My knitting this past year was more productive than usual. I started the year by having major knee surgery and couldn’t drive for 4 months. While it was really frustrating, it provided a ton of knitting time. I started the year by making 2 versions of the Follow Your Arrow shawl by designer Ysolda Teague, one of my favorite designers. She went far and above my expectations for fabulous design by writing a pattern that could be knit in 32 different ways. I knit two of them and gave them away to women who helped me with transportation needs during 2014Q1.

I then finished a shawl for me, one that I had started in November 2013. It was the second time I had knit the Sunset shawl and I decided to make one modification: make it bigger. You need a little perspective here. The original pattern called for 3 skeins of Malabrigo Rios yarn. By the time I finished the three skeins I knew I needed more yarn so I purchased 2 more. And by the time I finished those, I still needed more yarn. Six skeins total to finish this shawl. Let’s just add that I really don’t want to do another cable pattern for a very, very long time. :-) The biggest, uh, challenge with purchasing skeins of yarn this way is that the Malabrigos company only dyes yarn in lots of 10. This means that unless you order all your yarn at the same time, chances are the dye lots won’t match. They certainly didn’t match with my shawl. While noticeable, it worked out okay. You can definitely tell where the new yarn was purchased, but it works. At least that’s what I tell myself.

So, what’s in store for 2015? I don’t like to make resolutions, but I would like to set some goals. Here they are:

  1. Finish the project for one of my drivers – I’m currently about 8 rows shy of being finished, so I think this one is a done deal.
  2. Finish another project for the last of my drivers. I have messed the lace up a tad, so it will take some repair work to get back on track, but I think finishing is also quite possible.
  3. My sister has requested a “fashionable” cowl, so I will have to fulfill that request before next winter.
  4. Finally, I have an idea for a shawl for my Aunt. I think I finally enticed her to let me knit something for her. :-) I love looking at patterns!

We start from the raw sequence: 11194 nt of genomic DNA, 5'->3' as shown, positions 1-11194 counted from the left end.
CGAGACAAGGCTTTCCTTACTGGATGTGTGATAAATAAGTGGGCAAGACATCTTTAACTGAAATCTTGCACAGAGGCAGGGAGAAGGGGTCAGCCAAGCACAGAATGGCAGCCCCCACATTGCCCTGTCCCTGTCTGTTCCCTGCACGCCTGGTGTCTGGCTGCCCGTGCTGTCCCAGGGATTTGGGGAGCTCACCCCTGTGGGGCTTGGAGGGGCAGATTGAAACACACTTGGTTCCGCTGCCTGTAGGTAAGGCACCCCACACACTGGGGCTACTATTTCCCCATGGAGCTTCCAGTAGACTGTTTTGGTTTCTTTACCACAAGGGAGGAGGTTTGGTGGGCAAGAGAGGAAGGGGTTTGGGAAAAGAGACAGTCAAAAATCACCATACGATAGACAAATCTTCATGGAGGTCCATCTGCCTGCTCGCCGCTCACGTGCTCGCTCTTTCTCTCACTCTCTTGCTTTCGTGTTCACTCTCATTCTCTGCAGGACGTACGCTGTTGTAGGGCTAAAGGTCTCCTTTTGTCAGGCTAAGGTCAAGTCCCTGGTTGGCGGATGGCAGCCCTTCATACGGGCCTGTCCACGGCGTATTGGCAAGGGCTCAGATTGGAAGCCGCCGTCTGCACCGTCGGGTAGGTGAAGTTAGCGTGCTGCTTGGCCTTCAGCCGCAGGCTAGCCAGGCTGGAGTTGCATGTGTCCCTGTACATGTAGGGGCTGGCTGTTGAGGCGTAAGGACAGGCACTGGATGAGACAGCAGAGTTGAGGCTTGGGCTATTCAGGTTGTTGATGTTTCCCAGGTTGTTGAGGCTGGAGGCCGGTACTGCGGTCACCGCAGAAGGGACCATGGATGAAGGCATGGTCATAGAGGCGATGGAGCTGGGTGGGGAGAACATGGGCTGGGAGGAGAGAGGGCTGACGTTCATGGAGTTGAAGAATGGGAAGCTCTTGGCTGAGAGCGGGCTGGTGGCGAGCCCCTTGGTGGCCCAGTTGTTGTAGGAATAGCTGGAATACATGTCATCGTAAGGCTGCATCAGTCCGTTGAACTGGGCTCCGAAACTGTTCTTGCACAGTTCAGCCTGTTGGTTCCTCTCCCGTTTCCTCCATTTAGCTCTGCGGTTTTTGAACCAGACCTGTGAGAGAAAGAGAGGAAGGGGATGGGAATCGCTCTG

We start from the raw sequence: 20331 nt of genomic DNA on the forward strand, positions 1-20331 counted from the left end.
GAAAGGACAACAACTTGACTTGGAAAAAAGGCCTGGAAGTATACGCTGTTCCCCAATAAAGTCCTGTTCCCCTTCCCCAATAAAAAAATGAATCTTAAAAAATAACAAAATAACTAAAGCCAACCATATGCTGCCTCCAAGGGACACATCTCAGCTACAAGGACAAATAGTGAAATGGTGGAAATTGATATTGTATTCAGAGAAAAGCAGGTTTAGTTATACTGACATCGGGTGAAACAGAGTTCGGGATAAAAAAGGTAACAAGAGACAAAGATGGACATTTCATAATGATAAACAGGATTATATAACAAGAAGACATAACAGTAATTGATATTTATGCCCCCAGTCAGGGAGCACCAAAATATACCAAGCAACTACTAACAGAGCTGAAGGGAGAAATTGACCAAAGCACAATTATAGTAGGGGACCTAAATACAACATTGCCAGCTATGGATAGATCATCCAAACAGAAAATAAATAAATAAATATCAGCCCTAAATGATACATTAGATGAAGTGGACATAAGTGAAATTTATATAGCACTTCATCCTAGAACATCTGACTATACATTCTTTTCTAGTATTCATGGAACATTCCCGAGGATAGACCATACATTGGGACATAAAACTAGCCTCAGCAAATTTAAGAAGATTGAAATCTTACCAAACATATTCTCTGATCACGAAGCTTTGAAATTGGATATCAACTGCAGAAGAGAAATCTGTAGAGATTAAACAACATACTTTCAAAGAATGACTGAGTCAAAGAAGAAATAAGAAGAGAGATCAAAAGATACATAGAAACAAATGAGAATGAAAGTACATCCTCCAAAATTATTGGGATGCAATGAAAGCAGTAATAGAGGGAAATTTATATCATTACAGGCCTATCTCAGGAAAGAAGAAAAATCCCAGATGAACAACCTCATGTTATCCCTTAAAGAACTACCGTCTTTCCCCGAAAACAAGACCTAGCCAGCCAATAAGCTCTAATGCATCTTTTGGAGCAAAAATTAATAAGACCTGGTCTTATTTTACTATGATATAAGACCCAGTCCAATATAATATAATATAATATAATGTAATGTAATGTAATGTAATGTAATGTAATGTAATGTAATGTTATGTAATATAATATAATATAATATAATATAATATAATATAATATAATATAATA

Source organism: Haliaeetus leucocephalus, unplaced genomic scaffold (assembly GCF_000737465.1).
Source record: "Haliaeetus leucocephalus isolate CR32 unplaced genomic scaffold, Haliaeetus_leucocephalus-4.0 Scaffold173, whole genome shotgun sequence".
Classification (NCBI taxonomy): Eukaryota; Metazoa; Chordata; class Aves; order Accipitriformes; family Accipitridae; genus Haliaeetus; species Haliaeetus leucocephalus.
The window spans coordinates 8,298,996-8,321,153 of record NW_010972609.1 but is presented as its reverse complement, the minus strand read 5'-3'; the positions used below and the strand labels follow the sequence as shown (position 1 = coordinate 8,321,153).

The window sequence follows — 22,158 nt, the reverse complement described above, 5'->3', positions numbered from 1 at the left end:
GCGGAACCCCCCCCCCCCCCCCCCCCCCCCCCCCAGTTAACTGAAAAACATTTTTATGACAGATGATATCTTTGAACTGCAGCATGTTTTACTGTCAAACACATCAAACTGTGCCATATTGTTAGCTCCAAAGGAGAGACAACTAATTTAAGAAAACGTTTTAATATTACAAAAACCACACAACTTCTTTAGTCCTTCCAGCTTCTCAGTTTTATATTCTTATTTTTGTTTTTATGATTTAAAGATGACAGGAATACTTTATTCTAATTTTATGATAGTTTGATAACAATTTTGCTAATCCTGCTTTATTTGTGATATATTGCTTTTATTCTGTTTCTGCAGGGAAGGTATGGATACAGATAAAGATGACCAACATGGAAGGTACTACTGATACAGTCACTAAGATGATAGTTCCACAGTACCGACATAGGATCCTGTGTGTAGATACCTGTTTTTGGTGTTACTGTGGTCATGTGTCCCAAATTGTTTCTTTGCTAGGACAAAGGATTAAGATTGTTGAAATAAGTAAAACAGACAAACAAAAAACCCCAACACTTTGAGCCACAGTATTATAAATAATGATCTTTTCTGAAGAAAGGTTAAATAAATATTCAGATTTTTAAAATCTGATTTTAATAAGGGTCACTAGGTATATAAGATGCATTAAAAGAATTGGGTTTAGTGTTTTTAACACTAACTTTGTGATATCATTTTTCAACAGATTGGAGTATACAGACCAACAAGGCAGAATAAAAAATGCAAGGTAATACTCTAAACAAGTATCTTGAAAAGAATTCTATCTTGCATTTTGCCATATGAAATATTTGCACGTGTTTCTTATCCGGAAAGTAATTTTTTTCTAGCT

5. To make progress on my first ever sweater. I can’t make any promises as to how finished it will be by the end of the year, but I will plug away on it steadily. Someday I will wear it.

Well, that’s it for my knitting goals. Quite modest and I think doable. What are your goals for 2015?

i just wanna cry

I’ve been furiously knitting away on a little lacy shawlette (one that has beads on it too) trying to get it done for my friend Rebekah’s wedding on Saturday. I’m working on the border, which is knitted on sideways. In truth, the border is only 8-stitches wide and is a 4-row repeat – how hard can that be? I can memorize 32 stitches, no problem.

Except.

I was knitting away Monday night when I suddenly noticed a dropped stitch. I think a bad 4-letter word came out of my mouth at that time. It had fallen about 3 rows down. With great calm and poise that even surprised me, I placed the knitting on the table, pulled out my crochet hook and started trying to figure out what went wrong (okay, that’s not true – I didn’t really care at that point what went wrong) and more importantly, how to fix it. An hour later I ended up with *something*, though I’m not sure what I really did. Who cares? It is 100% noticeable, but only if you’re looking for it. *hopefully*

Onward I went, knitting happily way.

Until.

Another dropped stitch was found.

*sigh*

Into time out the project went.

I went to bed, slept fitfully and woke up determined to fix it. Which I did. And it looked much better than the first attempt the night before. Much better. So, onward I went. Keep in mind that by this point I’m nearly 3/4 of the way through the border when this happened the first time. I mean, like the first 200 rows went perfectly, so why all-of-a-sudden am I facing these dropped stitches?

Determined to get some knitting done on Tuesday morning, I fixed the mistake, placed it out of my mind and then carried on…paying close attention to my knitting, determined to NOT.DROP.ANOTHER.STITCH.

Well, that didn’t happen. I mean, I did. Drop another one. Yes, yes I did.

This morning I picked up my knitting and had a successful morning of it. I have, quite literally, 8 repeats left to do. I CAN DO THIS. No more dropped stitches!

(I keep repeating the mantra “there’s no crying in knitting…there’s no crying in knitting…”)